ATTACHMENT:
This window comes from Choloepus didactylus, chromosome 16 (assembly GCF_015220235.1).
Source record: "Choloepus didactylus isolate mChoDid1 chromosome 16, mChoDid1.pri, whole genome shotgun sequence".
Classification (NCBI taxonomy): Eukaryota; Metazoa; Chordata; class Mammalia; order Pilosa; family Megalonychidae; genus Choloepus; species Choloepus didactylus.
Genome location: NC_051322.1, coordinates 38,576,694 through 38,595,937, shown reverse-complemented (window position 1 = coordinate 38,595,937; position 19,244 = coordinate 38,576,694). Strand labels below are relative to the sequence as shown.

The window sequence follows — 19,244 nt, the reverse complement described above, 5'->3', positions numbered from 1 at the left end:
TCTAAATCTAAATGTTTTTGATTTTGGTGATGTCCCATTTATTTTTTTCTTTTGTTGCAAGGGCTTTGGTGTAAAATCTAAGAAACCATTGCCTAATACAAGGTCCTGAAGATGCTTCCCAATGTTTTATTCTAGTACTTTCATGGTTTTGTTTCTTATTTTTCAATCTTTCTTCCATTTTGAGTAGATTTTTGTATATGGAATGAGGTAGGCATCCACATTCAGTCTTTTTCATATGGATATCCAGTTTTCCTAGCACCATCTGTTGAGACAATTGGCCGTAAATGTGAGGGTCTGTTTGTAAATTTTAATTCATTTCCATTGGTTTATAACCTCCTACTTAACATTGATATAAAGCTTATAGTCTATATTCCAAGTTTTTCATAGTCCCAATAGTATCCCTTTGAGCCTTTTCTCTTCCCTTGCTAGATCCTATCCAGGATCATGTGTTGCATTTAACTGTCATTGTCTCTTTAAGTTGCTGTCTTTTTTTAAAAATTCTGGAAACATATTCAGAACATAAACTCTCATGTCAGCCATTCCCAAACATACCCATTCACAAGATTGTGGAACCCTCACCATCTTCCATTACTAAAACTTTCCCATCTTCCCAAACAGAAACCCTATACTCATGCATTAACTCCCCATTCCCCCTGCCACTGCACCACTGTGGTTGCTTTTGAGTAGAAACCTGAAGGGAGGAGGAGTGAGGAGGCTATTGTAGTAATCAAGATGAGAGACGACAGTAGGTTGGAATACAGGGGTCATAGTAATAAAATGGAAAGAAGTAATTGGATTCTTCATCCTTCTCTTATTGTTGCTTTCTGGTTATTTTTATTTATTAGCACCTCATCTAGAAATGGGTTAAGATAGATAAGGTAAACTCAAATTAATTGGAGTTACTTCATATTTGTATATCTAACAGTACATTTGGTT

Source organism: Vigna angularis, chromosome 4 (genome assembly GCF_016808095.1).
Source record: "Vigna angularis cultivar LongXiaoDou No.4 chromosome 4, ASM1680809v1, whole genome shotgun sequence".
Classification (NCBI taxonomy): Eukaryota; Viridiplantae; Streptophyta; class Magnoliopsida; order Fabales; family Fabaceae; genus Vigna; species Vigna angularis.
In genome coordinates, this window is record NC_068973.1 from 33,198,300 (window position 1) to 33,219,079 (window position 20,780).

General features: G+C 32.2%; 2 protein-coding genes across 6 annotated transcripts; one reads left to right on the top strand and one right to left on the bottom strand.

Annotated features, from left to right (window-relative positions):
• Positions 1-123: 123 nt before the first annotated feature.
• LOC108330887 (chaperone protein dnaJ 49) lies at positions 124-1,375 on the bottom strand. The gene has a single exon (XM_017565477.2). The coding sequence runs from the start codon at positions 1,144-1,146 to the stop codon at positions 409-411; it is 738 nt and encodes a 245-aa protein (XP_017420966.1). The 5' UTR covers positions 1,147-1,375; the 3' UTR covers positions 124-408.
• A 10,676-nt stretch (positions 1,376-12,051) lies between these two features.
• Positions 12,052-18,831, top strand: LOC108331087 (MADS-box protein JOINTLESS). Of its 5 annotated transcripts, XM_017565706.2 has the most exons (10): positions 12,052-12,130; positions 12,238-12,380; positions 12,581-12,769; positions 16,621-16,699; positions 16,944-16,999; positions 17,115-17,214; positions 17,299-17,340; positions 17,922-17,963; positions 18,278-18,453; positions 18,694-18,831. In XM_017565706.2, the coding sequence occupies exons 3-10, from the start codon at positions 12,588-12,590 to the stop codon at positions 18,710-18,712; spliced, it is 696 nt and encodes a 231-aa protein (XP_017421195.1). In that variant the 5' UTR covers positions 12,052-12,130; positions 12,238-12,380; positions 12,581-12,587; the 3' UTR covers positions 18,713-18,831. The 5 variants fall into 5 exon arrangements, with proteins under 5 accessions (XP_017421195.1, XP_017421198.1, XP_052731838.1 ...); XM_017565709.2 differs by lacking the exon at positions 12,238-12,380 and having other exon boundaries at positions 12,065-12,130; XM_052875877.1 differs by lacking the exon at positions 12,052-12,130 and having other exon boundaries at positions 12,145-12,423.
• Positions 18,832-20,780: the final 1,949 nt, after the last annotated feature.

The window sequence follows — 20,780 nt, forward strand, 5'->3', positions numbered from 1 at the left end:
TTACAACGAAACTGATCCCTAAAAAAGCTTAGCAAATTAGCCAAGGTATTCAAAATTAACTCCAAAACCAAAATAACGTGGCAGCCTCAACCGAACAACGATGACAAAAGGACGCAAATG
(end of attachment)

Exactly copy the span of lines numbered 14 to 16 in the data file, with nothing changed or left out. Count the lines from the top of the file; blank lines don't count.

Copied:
• LOC108330887 (chaperone protein dnaJ 49) lies at positions 124-1,375 on the bottom strand. The gene has a single exon (XM_017565477.2). The coding sequence runs from the start codon at positions 1,144-1,146 to the stop codon at positions 409-411; it is 738 nt and encodes a 245-aa protein (XP_017420966.1). The 5' UTR covers positions 1,147-1,375; the 3' UTR covers positions 124-408.
• A 10,676-nt stretch (positions 1,376-12,051) lies between these two features.
• Positions 12,052-18,831, top strand: LOC108331087 (MADS-box protein JOINTLESS). Of its 5 annotated transcripts, XM_017565706.2 has the most exons (10): positions 12,052-12,130; positions 12,238-12,380; positions 12,581-12,769; positions 16,621-16,699; positions 16,944-16,999; positions 17,115-17,214; positions 17,299-17,340; positions 17,922-17,963; positions 18,278-18,453; positions 18,694-18,831. In XM_017565706.2, the coding sequence occupies exons 3-10, from the start codon at positions 12,588-12,590 to the stop codon at positions 18,710-18,712; spliced, it is 696 nt and encodes a 231-aa protein (XP_017421195.1). In that variant the 5' UTR covers positions 12,052-12,130; positions 12,238-12,380; positions 12,581-12,587; the 3' UTR covers positions 18,713-18,831. The 5 variants fall into 5 exon arrangements, with proteins under 5 accessions (XP_017421195.1, XP_017421198.1, XP_052731838.1 ...); XM_017565709.2 differs by lacking the exon at positions 12,238-12,380 and having other exon boundaries at positions 12,065-12,130; XM_052875877.1 differs by lacking the exon at positions 12,052-12,130 and having other exon boundaries at positions 12,145-12,423.